The purpose of this study was to examine the physiological characteristics of an elite centenarian cyclist who, at 101 yr old, established the 1-h cycling record for individuals ≥100 yr old (24.25 km) and to determine the physiological factors associated with his performance improvement 2 yr later at 103 yr old (26.92 km; +11%). Before each record, he performed an incremental test on a cycling ergometer. For 2 yr, he trained 5,000 km/yr with a polarized training that involved cycling 80% of mileage at “light” rate of perceived exertion (RPE) ≤12 and 20% at “hard” RPE ≥15 at a cadence between 50 and 70 rpm. His body weight and lean body mass did not change, while his maximal oxygen consumption (V̇o2max) increased (31–35 ml·kg−1·min−1; +13%). Peak power output increased from 90 to 125 W (+39%), mainly because of increasing the maximal pedaling frequency (69–90 rpm; +30%). Maximal heart rate did not change (134–137 beats/min) in contrast to the maximal ventilation (57–70 l/min, +23%), increasing with both the respiratory frequency (38–41 cycles/min; +8%) and the tidal volume (1.5–1.7 liters; +13%). Respiratory exchange ratio increased (1.03–1.14) to the same extent as tolerance to V̇co2. In conclusion, it is possible to increase performance and V̇o2max with polarized training focusing on a high pedaling cadence even after turning 100 yr old.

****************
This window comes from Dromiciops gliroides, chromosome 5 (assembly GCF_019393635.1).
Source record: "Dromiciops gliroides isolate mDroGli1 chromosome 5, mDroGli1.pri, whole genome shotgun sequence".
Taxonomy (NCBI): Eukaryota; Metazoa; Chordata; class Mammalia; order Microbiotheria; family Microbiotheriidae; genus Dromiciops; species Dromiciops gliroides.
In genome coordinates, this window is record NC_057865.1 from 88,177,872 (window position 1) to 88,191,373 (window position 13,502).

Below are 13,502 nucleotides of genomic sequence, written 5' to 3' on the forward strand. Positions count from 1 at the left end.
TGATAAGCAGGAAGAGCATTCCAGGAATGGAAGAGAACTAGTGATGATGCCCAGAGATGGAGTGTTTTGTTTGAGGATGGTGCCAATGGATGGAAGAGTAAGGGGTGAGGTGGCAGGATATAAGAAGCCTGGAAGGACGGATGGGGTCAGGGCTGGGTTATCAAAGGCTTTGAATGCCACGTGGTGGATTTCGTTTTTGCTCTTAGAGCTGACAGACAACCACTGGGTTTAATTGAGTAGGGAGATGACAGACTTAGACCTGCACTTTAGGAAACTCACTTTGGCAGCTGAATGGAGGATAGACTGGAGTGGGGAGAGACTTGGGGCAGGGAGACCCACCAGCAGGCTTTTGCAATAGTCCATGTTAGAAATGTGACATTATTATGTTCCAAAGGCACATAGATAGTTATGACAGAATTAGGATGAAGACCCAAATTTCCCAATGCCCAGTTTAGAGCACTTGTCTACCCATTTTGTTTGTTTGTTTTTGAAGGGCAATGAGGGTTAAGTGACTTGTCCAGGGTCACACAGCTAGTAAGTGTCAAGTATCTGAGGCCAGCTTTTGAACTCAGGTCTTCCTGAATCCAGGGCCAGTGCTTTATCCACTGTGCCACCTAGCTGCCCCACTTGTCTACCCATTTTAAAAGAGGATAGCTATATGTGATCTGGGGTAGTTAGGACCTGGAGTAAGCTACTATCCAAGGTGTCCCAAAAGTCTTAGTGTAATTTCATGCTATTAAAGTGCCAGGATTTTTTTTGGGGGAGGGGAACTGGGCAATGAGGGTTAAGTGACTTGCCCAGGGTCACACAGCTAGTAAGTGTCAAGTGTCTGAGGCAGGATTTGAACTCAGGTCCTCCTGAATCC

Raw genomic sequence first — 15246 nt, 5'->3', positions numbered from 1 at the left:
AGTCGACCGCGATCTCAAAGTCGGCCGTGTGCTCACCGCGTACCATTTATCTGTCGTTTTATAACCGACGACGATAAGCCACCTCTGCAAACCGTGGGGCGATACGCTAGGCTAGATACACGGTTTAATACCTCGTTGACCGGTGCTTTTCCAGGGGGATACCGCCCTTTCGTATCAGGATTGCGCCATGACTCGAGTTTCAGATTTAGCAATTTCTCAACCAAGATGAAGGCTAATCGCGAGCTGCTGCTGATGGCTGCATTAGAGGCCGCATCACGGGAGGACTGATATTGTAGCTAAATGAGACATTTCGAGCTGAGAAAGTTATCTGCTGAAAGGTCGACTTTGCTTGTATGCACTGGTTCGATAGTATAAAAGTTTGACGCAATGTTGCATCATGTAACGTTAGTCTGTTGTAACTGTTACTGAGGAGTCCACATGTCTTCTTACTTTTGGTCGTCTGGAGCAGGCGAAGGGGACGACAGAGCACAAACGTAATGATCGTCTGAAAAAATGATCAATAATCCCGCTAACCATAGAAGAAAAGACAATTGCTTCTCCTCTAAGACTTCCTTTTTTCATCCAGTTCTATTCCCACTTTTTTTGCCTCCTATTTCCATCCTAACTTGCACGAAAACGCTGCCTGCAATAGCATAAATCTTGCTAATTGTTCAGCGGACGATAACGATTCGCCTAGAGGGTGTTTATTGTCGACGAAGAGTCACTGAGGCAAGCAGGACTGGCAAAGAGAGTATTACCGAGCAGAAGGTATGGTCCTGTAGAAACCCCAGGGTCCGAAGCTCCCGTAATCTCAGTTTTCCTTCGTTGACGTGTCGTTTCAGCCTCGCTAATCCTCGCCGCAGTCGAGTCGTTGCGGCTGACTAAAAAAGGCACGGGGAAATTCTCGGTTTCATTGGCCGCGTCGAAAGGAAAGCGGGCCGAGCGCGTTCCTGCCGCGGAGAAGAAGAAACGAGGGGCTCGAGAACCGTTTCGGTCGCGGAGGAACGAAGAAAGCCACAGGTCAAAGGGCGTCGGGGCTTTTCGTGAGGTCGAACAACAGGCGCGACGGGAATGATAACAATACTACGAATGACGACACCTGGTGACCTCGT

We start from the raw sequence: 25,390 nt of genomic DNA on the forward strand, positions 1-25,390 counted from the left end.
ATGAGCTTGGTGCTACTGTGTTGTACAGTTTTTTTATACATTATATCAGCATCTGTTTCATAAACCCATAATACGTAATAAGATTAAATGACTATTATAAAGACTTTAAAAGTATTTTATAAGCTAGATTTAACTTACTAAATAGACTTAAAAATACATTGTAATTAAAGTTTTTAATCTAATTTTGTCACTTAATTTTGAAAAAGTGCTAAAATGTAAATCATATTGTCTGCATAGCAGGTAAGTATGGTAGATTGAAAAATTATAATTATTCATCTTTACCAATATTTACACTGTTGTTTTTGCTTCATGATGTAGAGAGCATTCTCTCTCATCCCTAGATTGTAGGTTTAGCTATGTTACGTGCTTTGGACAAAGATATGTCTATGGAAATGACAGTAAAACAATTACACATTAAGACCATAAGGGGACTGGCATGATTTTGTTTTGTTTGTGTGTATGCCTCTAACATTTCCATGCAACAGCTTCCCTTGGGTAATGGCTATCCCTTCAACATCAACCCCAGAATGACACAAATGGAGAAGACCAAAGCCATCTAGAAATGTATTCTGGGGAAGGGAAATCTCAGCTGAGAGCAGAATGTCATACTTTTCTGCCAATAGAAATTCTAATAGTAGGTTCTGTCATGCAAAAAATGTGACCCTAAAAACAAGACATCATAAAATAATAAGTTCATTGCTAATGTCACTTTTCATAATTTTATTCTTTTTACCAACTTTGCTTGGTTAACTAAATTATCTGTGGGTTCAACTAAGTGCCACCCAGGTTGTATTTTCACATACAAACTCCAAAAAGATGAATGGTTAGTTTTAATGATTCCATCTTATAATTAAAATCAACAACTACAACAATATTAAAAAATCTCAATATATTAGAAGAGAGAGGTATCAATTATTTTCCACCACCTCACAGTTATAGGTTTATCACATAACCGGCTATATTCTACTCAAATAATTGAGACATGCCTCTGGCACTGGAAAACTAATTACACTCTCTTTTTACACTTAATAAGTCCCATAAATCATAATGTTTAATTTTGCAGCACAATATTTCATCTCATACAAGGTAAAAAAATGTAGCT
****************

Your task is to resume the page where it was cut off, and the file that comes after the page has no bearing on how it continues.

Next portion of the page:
NEW & NOTEWORTHY This study shows, for the first time, that maximal oxygen consumption (+13%) and performance (+11%) can still be increased between 101 and 103 yr old with 2 yr of training and that a centenarian is able, at 103 yr old, to cover 26.9 km/h in 1 h.
- pedaling cadence
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